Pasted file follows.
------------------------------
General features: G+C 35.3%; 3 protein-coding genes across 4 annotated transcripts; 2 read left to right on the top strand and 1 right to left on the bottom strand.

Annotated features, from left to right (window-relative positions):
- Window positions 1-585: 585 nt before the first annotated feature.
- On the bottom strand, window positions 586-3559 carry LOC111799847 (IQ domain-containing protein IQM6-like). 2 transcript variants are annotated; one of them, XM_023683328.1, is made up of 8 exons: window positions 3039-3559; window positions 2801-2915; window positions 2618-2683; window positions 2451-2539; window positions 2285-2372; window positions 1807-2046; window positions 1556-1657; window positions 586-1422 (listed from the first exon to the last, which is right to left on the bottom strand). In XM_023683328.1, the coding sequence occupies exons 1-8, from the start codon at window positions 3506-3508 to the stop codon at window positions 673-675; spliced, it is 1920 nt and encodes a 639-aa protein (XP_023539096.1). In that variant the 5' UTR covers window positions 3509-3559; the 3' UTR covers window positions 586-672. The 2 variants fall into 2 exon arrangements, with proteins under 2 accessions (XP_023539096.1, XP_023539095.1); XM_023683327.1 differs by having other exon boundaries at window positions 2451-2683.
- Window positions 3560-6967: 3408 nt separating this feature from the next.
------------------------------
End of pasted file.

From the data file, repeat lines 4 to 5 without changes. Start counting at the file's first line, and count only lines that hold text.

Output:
- On the bottom strand, window positions 586-3559 carry LOC111799847 (IQ domain-containing protein IQM6-like). 2 transcript variants are annotated; one of them, XM_023683328.1, is made up of 8 exons: window positions 3039-3559; window positions 2801-2915; window positions 2618-2683; window positions 2451-2539; window positions 2285-2372; window positions 1807-2046; window positions 1556-1657; window positions 586-1422 (listed from the first exon to the last, which is right to left on the bottom strand). In XM_023683328.1, the coding sequence occupies exons 1-8, from the start codon at window positions 3506-3508 to the stop codon at window positions 673-675; spliced, it is 1920 nt and encodes a 639-aa protein (XP_023539096.1). In that variant the 5' UTR covers window positions 3509-3559; the 3' UTR covers window positions 586-672. The 2 variants fall into 2 exon arrangements, with proteins under 2 accessions (XP_023539096.1, XP_023539095.1); XM_023683327.1 differs by having other exon boundaries at window positions 2451-2683.
- Window positions 3560-6967: 3408 nt separating this feature from the next.